For the first time since the 1850s, the borderlands have again become a predominantly Latino region of the United States. Over half of border county residents are of Latino ancestry.
At the close of the U.S.-Mexico War, the southwest region of the newly configured continental U.S. contained the majority of the country’s Latinos, and over 80% of this population resided in New Mexico. Although several border cities would eventually establish Latino majority populations in the late 20th century, the borderlands as a whole are now 54.3% Latino and contain 8% of the total Latino population.
Over half of the U.S. Latino population resides in the four states that border Mexico: California, Arizona, New Mexico and Texas.
Although this region contains several of the oldest Latino subpopulations in the nation, generational divides are increasing now that one out of five residents in this region was born in another country.
The 24 counties that share an international border with Mexico in California, Arizona, New Mexico and Texas contain 8% of the U.S. Latino population.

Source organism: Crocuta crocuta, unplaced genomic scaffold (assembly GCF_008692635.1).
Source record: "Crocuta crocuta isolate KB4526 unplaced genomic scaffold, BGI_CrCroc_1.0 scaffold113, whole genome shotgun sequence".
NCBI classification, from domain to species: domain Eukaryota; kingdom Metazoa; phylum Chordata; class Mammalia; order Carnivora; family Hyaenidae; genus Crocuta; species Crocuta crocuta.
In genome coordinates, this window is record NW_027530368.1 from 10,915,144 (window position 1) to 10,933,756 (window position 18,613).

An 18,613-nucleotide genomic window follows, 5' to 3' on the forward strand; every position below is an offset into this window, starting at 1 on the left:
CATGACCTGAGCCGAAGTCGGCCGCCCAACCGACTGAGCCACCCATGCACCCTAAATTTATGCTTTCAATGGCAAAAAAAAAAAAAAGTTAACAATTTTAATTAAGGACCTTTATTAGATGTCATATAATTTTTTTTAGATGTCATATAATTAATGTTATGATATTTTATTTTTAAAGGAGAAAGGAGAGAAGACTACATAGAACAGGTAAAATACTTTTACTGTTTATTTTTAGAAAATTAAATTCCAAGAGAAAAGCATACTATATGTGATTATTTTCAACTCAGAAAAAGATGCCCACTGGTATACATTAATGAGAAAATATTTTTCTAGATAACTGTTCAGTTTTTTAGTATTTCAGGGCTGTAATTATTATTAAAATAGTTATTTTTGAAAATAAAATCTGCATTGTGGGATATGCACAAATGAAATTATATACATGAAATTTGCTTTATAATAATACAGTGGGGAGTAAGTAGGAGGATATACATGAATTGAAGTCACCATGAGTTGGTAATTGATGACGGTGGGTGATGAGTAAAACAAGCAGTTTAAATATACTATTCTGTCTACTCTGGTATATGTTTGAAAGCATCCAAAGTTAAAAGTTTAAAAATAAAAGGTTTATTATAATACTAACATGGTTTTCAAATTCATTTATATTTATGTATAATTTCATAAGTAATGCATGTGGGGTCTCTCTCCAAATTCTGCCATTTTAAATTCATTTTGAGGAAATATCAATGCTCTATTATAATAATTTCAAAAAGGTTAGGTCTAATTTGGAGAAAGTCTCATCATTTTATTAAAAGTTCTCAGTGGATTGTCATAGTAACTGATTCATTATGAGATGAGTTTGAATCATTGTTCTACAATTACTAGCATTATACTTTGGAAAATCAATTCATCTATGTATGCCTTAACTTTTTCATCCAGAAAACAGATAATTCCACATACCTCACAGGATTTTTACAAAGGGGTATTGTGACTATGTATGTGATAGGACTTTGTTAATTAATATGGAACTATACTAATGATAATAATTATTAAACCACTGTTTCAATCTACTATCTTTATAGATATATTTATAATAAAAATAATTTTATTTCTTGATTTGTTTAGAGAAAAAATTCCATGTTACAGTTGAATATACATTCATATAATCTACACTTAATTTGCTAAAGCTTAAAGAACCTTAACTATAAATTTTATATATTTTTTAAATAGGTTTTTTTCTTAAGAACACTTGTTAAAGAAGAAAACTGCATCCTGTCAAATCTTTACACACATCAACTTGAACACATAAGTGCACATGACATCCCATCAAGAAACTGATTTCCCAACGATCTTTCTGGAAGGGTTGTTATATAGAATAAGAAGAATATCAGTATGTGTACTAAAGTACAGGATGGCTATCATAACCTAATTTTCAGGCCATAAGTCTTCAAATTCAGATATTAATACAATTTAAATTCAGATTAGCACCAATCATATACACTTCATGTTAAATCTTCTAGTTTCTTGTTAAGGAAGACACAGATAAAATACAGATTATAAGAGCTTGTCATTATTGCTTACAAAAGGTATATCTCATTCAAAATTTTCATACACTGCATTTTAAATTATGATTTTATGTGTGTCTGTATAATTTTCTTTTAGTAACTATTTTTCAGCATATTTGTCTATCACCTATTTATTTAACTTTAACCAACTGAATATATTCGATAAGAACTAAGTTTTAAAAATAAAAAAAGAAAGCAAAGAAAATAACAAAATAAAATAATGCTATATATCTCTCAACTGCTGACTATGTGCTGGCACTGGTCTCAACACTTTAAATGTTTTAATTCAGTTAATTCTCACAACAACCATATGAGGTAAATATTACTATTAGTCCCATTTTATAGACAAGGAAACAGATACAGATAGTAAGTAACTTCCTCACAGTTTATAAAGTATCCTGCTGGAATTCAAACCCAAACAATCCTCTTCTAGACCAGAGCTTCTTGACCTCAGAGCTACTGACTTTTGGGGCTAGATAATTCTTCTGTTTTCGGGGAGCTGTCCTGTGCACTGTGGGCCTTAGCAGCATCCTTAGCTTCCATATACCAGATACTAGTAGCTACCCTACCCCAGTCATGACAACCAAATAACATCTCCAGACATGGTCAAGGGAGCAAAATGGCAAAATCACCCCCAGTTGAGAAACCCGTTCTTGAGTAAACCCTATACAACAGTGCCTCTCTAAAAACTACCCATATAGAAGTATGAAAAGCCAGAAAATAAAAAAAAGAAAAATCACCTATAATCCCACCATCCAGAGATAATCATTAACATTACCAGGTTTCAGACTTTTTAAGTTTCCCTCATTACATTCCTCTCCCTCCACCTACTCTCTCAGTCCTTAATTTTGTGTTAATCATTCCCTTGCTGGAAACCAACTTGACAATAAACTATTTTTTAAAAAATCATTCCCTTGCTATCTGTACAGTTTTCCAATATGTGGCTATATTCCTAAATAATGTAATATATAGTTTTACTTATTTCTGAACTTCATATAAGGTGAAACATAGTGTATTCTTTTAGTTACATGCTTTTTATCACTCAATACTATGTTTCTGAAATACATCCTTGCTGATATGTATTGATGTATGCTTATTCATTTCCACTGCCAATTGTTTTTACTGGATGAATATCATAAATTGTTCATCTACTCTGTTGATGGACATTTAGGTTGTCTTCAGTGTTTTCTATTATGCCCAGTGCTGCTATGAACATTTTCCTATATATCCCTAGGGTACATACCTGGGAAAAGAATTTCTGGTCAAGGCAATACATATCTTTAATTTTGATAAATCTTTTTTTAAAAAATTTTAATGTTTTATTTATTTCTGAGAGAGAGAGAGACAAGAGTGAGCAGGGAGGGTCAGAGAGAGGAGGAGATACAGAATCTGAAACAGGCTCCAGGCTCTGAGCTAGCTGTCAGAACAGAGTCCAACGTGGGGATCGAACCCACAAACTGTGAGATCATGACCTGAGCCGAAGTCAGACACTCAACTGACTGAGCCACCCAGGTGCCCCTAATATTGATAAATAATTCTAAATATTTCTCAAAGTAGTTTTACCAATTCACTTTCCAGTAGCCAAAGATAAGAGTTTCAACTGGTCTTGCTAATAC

If these counties were configured as a state, the 7.3 million residents and would be the 13th largest state in the country, ranking between Virginia (8 million) and Washington (6.7 million).
Nearly four million Latinos reside along the border — slightly larger than the total Latino population of Puerto Rico (3.7 million). According to recent Census data, over half of border county residents are of Latino ancestry and nearly a quarter of all residents are foreign-born.
So then our question becomes, how do these Latino communities affect the rest of us in the U.S. and vice versa?
*Note: Click on the charts to see a larger version.
Joseph P. A. Villescas, Ph.D. is an independent consultant, writer and instructor. He conducts extensive investigations on Latino and other multidimensional populations that explore trends in their educational development, media consumption, internet usage, voting behaviors, racial categorization, organizational capacities and readiness for future leadership roles in community settings. He is also the founder and owner of Villescas Research, Media & Instruction, LLC.
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